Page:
Dynamic automatic lighting control initiation uses an information feedback loop to respond to actual conditions that are indicated by sensors. Dynamic control systems consist of a programmable controller and field sensors plus wiring. Some systems use high-frequency signals impressed on the power wiring system to transmit control signals in a power line carrier (PLC) system. Completely wireless systems use radio frequencies and wireless transmitters and receivers.

You can change seamlessly from daytime to nighttime lighting environments with a dimming controls system. Dimming also increases the lamp life for incandescent lighting. When specifying a lighting controls system, you need to consider whether the system is flexible enough to expand for unanticipated needs. A reliable controls system manufacturer must be available to modify and adjust the system during the development and implementation of a project. The cost of lighting controls is always a consideration, with features balanced against competitive systems' costs. Lighting controls should be compatible with other related equip ment, such as theatrical or themed entertainment industry standards.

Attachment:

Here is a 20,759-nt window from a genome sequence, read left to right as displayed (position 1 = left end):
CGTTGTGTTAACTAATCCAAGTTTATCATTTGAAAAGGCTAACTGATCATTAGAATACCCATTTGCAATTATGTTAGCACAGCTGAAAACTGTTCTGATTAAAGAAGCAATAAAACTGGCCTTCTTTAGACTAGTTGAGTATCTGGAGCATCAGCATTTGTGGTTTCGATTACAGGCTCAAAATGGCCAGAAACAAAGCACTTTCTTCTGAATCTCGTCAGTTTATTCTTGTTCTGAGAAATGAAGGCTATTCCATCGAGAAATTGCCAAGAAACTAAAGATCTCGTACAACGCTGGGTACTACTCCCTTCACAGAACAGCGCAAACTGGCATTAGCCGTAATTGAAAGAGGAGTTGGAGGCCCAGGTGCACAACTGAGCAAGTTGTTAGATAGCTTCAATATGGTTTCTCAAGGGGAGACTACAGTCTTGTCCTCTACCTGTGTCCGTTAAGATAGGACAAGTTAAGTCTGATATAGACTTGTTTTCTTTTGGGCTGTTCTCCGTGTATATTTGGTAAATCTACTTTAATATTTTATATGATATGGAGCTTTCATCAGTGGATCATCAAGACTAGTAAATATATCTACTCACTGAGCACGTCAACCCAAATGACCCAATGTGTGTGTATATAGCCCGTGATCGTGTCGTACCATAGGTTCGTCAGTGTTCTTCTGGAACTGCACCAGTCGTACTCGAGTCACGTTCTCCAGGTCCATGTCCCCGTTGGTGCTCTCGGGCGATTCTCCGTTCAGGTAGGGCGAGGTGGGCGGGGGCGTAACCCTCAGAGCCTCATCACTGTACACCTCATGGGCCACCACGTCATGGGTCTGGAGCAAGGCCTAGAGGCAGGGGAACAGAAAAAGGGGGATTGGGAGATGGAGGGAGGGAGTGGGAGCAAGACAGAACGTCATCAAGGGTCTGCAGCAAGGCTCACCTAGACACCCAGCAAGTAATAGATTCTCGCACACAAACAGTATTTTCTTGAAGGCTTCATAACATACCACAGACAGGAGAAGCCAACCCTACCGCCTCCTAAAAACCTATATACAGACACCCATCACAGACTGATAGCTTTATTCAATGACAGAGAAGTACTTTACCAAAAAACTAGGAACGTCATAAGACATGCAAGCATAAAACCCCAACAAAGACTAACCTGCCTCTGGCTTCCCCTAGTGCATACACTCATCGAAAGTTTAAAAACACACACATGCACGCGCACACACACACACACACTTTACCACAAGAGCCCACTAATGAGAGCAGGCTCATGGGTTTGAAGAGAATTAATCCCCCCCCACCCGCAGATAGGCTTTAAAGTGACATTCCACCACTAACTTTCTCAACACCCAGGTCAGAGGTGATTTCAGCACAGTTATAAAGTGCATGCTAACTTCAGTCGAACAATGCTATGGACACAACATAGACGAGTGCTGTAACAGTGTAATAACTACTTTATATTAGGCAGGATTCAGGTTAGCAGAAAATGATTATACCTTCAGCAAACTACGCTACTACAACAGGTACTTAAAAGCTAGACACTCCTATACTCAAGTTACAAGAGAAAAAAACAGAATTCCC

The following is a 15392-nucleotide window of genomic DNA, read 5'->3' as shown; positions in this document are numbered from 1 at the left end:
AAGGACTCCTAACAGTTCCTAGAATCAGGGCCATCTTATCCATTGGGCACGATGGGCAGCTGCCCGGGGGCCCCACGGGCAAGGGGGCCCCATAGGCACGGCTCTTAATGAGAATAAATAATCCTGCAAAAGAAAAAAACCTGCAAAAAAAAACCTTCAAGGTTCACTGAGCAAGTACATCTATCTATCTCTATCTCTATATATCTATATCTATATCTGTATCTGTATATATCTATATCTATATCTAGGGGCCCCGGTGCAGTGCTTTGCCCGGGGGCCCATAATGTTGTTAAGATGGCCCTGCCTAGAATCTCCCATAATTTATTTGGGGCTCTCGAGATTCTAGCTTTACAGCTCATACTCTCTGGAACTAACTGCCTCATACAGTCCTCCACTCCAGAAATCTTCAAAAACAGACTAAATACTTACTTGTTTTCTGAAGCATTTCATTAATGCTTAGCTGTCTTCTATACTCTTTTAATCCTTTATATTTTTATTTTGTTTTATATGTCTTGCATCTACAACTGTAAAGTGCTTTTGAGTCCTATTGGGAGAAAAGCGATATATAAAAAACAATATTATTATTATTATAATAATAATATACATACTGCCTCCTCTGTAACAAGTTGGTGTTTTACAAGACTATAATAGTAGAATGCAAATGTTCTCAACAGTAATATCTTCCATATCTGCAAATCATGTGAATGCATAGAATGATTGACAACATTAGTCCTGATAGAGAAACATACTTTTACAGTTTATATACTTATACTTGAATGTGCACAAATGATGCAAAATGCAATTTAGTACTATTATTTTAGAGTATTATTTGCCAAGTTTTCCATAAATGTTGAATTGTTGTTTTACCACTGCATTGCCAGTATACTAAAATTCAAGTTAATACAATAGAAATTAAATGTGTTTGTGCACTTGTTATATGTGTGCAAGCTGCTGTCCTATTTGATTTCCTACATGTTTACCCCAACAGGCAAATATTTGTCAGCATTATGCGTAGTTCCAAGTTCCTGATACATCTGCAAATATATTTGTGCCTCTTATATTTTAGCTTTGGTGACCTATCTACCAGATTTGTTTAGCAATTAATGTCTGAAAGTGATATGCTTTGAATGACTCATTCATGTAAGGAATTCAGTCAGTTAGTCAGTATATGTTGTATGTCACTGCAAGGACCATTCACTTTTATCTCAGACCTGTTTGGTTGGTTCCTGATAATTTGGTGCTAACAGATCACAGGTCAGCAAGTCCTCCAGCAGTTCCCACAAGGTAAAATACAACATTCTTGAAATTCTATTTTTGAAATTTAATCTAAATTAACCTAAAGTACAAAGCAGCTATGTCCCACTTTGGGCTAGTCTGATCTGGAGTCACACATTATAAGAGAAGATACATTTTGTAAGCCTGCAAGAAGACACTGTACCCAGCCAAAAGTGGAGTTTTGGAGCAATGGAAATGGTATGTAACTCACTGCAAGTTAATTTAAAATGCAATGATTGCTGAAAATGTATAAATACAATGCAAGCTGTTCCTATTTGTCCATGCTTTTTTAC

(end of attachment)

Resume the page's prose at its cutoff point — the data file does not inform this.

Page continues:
Some lighting controls allow the user to create and recall custom preset scenes for common room activities. These systems are practical for restaurants, conference and meeting rooms, offices, hotel rooms, and homes. Scenes are set by adjusting a light or group of lights controlled together within a room or space for a specific activity. You can switch between scenes at the touch of a button.